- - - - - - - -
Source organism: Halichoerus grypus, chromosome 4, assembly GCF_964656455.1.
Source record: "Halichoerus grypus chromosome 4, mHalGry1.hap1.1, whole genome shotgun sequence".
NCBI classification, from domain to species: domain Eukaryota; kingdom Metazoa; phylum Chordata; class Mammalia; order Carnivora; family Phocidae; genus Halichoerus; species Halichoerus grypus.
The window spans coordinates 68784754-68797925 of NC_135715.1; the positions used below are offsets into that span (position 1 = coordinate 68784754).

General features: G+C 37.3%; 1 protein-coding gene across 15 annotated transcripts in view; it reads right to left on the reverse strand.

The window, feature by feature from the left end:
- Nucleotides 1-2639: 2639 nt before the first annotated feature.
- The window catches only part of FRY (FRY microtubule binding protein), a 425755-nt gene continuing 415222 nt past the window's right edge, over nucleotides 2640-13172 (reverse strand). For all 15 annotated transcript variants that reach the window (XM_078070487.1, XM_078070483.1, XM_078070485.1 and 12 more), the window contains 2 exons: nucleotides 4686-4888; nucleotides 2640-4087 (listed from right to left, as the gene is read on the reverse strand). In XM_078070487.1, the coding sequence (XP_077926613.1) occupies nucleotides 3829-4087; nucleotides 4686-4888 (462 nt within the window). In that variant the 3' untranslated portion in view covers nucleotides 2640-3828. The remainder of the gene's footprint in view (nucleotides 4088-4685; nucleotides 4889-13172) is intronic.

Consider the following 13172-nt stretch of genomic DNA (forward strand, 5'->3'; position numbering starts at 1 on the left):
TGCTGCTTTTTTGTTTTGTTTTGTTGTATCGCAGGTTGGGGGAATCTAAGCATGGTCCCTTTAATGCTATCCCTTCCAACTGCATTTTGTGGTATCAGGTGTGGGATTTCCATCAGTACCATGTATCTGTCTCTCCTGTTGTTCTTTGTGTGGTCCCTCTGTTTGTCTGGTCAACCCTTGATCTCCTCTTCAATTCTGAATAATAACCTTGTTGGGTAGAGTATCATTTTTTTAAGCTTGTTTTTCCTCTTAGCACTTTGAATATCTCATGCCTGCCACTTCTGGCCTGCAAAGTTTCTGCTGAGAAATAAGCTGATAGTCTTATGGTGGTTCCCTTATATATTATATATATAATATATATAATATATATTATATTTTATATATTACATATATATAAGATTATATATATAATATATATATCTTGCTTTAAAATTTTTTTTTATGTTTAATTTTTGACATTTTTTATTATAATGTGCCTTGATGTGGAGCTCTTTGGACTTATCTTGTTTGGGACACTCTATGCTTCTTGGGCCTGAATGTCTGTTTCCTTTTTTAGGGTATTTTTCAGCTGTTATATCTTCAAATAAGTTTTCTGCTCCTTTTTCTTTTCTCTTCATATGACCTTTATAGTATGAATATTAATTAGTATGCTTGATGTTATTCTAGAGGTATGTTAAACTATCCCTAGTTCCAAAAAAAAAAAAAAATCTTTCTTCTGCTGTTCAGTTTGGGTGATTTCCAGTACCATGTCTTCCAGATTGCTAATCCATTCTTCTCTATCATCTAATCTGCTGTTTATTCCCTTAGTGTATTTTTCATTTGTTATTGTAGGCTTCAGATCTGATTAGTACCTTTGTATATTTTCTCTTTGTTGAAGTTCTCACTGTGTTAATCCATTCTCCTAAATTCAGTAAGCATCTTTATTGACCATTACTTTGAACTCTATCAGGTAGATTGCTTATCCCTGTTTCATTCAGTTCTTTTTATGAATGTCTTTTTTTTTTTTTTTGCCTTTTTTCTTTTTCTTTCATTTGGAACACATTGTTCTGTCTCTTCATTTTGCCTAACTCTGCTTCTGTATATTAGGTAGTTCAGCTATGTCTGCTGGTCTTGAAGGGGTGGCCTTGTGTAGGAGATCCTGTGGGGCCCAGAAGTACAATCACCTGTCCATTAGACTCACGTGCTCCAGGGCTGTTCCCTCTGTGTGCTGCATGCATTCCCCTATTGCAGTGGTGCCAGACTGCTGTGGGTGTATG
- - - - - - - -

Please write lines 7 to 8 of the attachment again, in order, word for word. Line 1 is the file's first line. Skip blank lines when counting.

- Nucleotides 1-2639: 2639 nt before the first annotated feature.
- The window catches only part of FRY (FRY microtubule binding protein), a 425755-nt gene continuing 415222 nt past the window's right edge, over nucleotides 2640-13172 (reverse strand). For all 15 annotated transcript variants that reach the window (XM_078070487.1, XM_078070483.1, XM_078070485.1 and 12 more), the window contains 2 exons: nucleotides 4686-4888; nucleotides 2640-4087 (listed from right to left, as the gene is read on the reverse strand). In XM_078070487.1, the coding sequence (XP_077926613.1) occupies nucleotides 3829-4087; nucleotides 4686-4888 (462 nt within the window). In that variant the 3' untranslated portion in view covers nucleotides 2640-3828. The remainder of the gene's footprint in view (nucleotides 4088-4685; nucleotides 4889-13172) is intronic.